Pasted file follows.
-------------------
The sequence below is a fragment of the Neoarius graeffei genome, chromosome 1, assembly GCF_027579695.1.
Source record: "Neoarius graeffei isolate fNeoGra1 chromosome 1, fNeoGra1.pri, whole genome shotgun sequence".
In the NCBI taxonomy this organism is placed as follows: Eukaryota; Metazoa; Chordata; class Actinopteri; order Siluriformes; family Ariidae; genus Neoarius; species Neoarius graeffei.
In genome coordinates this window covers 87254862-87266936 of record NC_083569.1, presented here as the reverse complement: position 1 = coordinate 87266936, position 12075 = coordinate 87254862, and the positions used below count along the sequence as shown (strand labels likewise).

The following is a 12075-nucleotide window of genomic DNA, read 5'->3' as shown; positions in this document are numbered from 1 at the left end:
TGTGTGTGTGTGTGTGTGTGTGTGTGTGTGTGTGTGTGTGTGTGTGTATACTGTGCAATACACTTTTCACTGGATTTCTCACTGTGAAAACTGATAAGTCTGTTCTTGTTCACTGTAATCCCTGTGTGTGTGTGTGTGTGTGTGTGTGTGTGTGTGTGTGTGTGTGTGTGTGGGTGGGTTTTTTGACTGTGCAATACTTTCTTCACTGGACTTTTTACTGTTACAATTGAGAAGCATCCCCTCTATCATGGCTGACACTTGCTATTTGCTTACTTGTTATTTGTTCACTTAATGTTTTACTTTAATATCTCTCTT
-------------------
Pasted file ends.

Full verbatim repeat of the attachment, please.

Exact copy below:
The sequence below is a fragment of the Neoarius graeffei genome, chromosome 1, assembly GCF_027579695.1.
Source record: "Neoarius graeffei isolate fNeoGra1 chromosome 1, fNeoGra1.pri, whole genome shotgun sequence".
In the NCBI taxonomy this organism is placed as follows: Eukaryota; Metazoa; Chordata; class Actinopteri; order Siluriformes; family Ariidae; genus Neoarius; species Neoarius graeffei.
In genome coordinates this window covers 87254862-87266936 of record NC_083569.1, presented here as the reverse complement: position 1 = coordinate 87266936, position 12075 = coordinate 87254862, and the positions used below count along the sequence as shown (strand labels likewise).

The following is a 12075-nucleotide window of genomic DNA, read 5'->3' as shown; positions in this document are numbered from 1 at the left end:
TGTGTGTGTGTGTGTGTGTGTGTGTGTGTGTGTGTGTGTGTGTGTGTATACTGTGCAATACACTTTTCACTGGATTTCTCACTGTGAAAACTGATAAGTCTGTTCTTGTTCACTGTAATCCCTGTGTGTGTGTGTGTGTGTGTGTGTGTGTGTGTGTGTGTGTGTGTGTGTGGGTGGGTTTTTTGACTGTGCAATACTTTCTTCACTGGACTTTTTACTGTTACAATTGAGAAGCATCCCCTCTATCATGGCTGACACTTGCTATTTGCTTACTTGTTATTTGTTCACTTAATGTTTTACTTTAATATCTCTCTT